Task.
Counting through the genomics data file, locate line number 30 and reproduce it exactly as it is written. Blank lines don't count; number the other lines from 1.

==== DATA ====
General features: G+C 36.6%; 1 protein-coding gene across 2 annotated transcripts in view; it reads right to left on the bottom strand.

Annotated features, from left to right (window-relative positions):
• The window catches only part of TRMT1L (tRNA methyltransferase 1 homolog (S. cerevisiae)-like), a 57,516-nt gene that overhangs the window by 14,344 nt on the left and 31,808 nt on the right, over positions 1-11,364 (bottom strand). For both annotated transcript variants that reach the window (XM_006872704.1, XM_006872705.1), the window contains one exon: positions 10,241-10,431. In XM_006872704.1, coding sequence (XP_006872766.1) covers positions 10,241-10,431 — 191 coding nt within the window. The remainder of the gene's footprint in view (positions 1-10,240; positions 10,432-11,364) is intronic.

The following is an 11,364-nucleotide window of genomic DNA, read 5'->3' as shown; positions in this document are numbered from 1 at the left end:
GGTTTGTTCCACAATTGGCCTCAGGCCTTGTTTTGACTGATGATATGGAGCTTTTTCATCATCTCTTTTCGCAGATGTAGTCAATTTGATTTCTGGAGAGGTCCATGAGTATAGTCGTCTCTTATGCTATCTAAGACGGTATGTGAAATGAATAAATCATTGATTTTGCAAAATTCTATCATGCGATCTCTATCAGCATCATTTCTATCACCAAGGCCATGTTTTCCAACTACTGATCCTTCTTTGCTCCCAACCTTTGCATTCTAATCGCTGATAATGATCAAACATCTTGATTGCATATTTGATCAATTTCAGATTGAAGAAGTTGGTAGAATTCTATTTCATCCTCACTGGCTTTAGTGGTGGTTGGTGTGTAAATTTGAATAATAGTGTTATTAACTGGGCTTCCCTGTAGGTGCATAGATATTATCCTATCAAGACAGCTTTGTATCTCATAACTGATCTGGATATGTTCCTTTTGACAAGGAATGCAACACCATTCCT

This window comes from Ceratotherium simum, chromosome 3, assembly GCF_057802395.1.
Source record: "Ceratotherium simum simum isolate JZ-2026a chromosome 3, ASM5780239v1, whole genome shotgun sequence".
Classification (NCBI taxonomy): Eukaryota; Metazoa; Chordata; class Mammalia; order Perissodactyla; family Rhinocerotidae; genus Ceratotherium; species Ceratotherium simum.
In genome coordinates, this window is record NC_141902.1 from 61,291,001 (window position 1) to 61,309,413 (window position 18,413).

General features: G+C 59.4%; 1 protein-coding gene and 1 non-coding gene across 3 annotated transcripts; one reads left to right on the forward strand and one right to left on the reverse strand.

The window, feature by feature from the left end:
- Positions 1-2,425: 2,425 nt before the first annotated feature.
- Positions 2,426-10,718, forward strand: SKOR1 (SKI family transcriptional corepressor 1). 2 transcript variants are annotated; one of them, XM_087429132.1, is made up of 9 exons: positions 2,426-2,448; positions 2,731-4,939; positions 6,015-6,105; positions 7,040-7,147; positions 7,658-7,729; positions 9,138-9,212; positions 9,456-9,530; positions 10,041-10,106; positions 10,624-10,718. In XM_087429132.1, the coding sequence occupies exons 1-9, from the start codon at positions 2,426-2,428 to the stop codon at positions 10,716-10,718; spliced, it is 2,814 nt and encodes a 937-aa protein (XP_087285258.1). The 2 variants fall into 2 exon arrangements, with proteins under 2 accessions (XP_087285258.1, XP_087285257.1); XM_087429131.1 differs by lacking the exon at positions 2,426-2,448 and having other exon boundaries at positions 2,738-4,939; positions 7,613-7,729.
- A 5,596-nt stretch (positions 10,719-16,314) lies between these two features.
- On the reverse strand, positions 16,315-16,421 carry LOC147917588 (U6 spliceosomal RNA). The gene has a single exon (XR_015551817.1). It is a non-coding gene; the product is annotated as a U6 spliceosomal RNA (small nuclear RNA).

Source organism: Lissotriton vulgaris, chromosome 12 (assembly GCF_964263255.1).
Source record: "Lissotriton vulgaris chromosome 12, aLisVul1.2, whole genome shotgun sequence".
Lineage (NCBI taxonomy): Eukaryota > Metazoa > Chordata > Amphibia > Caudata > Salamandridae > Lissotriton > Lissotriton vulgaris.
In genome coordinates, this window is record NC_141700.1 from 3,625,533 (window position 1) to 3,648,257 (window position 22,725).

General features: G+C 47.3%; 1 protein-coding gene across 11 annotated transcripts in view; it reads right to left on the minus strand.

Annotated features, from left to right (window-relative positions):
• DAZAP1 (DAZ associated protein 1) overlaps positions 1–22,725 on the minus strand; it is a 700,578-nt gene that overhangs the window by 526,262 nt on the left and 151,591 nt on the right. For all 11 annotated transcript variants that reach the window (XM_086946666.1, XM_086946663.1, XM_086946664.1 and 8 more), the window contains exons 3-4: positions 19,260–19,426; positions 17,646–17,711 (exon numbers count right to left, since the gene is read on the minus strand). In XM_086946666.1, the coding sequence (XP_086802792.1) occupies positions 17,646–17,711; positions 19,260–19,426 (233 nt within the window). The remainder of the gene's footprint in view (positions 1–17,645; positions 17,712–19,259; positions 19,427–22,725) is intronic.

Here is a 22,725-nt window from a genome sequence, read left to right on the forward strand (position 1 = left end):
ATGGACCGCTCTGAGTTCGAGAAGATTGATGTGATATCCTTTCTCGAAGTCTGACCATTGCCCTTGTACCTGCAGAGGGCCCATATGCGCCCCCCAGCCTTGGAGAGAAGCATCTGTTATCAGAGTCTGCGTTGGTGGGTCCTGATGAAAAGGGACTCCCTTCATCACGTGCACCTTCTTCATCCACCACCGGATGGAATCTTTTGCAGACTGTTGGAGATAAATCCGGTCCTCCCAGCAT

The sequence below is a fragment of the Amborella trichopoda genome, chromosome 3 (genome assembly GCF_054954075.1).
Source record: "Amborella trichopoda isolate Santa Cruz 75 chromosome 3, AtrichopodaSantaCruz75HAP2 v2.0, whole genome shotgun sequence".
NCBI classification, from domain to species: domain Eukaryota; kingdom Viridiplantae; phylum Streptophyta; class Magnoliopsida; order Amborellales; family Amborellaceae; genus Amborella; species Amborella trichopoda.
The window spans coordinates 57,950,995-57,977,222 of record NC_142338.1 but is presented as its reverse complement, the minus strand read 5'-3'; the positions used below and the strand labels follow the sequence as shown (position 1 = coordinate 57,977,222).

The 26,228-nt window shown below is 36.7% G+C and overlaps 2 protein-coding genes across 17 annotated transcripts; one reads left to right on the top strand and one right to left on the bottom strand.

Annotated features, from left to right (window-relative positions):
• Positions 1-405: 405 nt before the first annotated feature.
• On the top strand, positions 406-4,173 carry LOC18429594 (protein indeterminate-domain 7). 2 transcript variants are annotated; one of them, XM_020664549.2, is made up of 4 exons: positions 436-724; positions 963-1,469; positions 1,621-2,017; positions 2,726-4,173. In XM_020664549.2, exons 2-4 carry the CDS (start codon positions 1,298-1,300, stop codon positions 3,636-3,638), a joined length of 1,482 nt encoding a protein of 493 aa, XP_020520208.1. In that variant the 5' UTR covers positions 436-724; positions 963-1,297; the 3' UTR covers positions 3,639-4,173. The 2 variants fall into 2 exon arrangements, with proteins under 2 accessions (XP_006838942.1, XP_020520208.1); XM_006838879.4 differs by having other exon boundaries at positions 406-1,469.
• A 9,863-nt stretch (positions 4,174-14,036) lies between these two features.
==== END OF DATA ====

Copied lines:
Annotated features, from left to right (window-relative positions):